CHESTER – There’s quiet in an empty high school gym, in the era of COVID-19. And then there’s the deafening silence of the Fred Pickett Gymnasium.
With half the stands folded up Thursday night, with the DJed squeals of Cardi B reverberating off the brick corners, with the Chester step team’s usually show-stopping routine answered only with their own echoes, the lack of spectators hits home at Chester High more than most. To know the electricity of the Clip Joint in normal times is to miss it profoundly now.
So it was Thursday, with 71 souls in attendance – players, coaches, refs and janitors included – as Chester and Penn Wood played a boys basketball game that should’ve drawn out a community. It’s one thing to lament the lost ambience of a Central League gym on a weekday afternoon. It’s another to reacquaint your mind to the palpable eeriness of a sedate Chester High, from what once would’ve been taken for granted as a rocking crowd replaced by yawning quiet.
“It’s very weird,” Chester coach Keith Taylor said after a 74-56 win over the Patriots. “We’re just happy to be playing, just happy for this opportunity to play a game.”
Instead of the murmur of hundreds of fans’ conversations, you got little more than the squeak of sneakers. Instead of a crowd to fire up, the step team elicited only tinny rattling from unoccupied stands. No one was even there to inform the officials of possible deficiencies in their eyesight, a public service rendered moot.
It was such a stark contrast to the last time the Clippers took the court. That fateful second Wednesday night of March, one of the last normal days before the coronavirus pandemic forced the world – sports and otherwise – to a screeching halt, couldn’t have been further from Thursday’s atmosphere. Then, at Cardinal O’Hara, a full house nearly imploded upon Zahmir Carroll’s buzzer-beating 3-pointer against Simon Gratz in the second round of the PIAA Class 6A tournament, a city-wide catharsis a day after the shooting death of basketball player Edward Harmon and his friend, Tayvonne Avery.
Chester basketball’s value to a community was clear that day. It remains so, even if expressing it in person has been deemed hazardous during the pandemic and has had to transmute.
“We’ve been out so long, getting this feeling back, since our last game that we won in overtime, we’re just happy to be back on the floor playing,” Taylor said. “… What this does is bring the community together and bring the city back together. It takes our mind off of everything that’s going on now in the world.”
Taylor’s mind was on Chester basketball last week, even if his body couldn’t be there. Taylor’s son tested positive for COVID-19 while home from school on break, meaning Taylor had to stay away from the program until the Wednesday before the Jan. 22 season opener against Chester Charter Scholars Academy.
Taylor tuned in to a live feed of practice and connected with players in solo Zoom sessions, before he could get back in the gym.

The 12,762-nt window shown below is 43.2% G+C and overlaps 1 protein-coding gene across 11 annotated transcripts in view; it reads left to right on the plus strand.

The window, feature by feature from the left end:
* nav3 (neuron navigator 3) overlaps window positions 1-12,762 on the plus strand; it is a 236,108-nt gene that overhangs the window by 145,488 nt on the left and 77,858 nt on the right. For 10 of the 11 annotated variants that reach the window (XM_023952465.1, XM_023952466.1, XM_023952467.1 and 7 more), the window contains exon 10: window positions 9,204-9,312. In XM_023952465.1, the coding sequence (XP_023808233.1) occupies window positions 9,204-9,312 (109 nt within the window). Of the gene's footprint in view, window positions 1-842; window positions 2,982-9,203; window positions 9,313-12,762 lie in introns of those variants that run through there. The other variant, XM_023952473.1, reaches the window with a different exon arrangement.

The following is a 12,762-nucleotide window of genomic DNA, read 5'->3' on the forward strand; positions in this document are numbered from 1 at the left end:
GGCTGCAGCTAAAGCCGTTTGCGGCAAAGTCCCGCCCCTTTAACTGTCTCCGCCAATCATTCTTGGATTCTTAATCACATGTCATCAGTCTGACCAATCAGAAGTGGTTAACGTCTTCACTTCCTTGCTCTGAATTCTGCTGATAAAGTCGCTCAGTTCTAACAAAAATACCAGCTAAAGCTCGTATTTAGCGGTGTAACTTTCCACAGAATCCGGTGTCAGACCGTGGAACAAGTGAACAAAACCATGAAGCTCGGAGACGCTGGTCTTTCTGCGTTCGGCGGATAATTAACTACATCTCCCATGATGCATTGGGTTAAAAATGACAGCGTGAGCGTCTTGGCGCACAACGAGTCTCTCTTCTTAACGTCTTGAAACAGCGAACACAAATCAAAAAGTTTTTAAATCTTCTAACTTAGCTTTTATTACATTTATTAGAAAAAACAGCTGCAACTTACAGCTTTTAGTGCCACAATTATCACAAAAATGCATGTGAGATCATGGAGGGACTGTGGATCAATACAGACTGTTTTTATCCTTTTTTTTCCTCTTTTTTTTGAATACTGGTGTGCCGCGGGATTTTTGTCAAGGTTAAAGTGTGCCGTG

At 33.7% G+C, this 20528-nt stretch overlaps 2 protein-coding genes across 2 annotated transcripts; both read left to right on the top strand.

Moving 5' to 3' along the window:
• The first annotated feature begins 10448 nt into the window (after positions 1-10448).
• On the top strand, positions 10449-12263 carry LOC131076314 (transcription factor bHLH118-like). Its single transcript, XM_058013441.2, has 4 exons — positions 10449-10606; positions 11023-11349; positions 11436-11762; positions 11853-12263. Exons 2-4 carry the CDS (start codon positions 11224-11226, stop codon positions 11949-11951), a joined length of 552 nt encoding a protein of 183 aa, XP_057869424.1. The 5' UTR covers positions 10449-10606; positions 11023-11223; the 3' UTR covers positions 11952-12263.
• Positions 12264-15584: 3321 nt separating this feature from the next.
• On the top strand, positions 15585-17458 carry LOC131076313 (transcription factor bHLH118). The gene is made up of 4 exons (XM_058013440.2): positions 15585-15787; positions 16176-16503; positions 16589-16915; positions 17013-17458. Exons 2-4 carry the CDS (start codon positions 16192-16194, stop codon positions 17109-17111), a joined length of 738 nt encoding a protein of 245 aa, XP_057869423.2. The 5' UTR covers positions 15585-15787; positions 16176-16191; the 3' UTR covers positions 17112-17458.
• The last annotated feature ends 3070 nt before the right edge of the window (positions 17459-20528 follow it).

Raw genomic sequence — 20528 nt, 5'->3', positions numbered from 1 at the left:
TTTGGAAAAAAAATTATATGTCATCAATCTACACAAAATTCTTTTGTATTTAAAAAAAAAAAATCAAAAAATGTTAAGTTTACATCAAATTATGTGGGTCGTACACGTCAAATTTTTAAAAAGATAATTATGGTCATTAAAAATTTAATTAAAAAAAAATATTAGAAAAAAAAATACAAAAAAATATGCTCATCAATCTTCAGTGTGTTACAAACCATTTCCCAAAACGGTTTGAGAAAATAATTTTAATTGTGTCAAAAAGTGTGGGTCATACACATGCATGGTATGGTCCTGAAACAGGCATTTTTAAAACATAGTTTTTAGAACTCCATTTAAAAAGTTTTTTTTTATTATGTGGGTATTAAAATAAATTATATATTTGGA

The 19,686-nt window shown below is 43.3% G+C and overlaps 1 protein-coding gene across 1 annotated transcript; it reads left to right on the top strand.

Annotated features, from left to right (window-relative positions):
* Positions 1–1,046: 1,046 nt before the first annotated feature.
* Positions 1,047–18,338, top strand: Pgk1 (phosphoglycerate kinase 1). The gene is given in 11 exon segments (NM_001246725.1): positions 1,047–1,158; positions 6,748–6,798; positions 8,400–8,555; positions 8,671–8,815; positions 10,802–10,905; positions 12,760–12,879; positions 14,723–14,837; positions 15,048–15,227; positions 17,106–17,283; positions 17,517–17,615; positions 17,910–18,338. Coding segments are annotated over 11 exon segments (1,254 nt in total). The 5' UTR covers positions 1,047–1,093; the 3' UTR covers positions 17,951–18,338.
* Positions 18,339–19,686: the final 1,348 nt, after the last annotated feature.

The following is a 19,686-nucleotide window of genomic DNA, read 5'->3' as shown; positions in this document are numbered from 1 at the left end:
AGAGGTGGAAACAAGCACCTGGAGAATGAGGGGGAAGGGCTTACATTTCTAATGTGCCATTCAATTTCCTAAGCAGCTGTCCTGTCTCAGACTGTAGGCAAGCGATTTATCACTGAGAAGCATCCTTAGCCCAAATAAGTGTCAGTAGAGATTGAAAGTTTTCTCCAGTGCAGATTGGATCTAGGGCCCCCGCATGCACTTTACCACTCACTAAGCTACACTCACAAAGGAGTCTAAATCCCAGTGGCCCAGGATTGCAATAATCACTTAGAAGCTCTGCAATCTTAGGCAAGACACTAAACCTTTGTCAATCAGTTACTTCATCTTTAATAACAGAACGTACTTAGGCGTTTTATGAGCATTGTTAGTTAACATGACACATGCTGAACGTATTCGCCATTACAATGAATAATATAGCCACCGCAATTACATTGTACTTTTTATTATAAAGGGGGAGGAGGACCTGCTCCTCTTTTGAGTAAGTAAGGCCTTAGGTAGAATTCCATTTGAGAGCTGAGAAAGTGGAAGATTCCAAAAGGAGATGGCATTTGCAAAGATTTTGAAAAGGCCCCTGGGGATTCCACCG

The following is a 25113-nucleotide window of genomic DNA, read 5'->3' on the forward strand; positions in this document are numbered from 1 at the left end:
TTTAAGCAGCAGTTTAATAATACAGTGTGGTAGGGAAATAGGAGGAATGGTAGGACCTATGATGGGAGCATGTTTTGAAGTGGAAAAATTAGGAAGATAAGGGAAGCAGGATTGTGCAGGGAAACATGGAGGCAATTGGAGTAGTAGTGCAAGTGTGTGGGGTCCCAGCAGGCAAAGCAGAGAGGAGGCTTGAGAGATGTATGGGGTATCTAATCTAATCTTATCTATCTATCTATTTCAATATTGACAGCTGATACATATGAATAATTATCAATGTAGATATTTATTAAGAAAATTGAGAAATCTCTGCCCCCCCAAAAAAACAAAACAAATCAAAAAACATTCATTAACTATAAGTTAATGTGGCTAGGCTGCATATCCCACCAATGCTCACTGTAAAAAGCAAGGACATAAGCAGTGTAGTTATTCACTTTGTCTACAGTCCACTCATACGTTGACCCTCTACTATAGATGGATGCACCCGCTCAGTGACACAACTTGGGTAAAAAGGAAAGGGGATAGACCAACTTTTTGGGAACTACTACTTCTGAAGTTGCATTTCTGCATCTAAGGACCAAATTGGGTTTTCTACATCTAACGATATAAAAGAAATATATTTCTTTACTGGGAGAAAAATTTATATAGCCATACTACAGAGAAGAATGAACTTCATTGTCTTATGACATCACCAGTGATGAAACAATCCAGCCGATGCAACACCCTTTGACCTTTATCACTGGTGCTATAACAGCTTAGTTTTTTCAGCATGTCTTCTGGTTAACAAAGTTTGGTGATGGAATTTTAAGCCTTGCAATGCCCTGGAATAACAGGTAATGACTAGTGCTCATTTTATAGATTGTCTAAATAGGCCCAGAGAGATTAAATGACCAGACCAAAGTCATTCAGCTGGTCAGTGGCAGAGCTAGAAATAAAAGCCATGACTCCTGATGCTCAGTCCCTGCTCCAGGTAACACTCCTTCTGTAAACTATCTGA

“The last couple of years, it’s always been something to start off the year that’s been rough,” senior point guard Fareed Burton said. “And that was another thing to start off, already with everything going on in the world and without our coach for a week. We adapt to things easily. Nothing really breaks us, so we got used to it quick.”
Thursday, that meant no relying on the stands to generate energy. The Chester bench was loud when it had to be. Plays that would normally get the crowd going had to suffice at amping up the five guys on the floor, from a big rebound to a steal and fastbreak layup. Shots like Burton’s buzzer-beater to end the first quarter got Chester’s bench plenty excited, even if there were no fans to propagate the wave of excitement through.
“We just get each other hyped up, just keep telling each other to keep pushing and keep working and we’re going to make it as a team, because that’s what this game is,” said senior Karell Watkins, who scored 31 points and grabbed 12 rebounds. It’s a team effort. Everything we do is team-oriented, and we try to push everybody to be 100 percent.”
Resilience isn’t new at Chester, not for this group, not for this program. Watkins uses the analogy of “a minor setback for a major comeback”: Wearing masks or having to confront empty seats is in the former category. The latter speaks to a team that felt it was talented enough and united enough to fulfill a mission of winning a state title last year, denied by the pandemic.
If there’s one silver lining to any of this, it’s that empty gyms have forced innovation. Closed stands mean less interaction with the community, but livestream broadcasts of games offer a wider reach into the Chester diaspora. Which means Taylor gets a wider and more varied set of feedback nightly.
“They still text me, you should’ve done this, should’ve done that,” Taylor said. “But they’re still supporting us.”
That, as ever, remains no matter what.
To contact Matthew De George, email email@example.com. Follow him on Twitter @sportsdoctormd.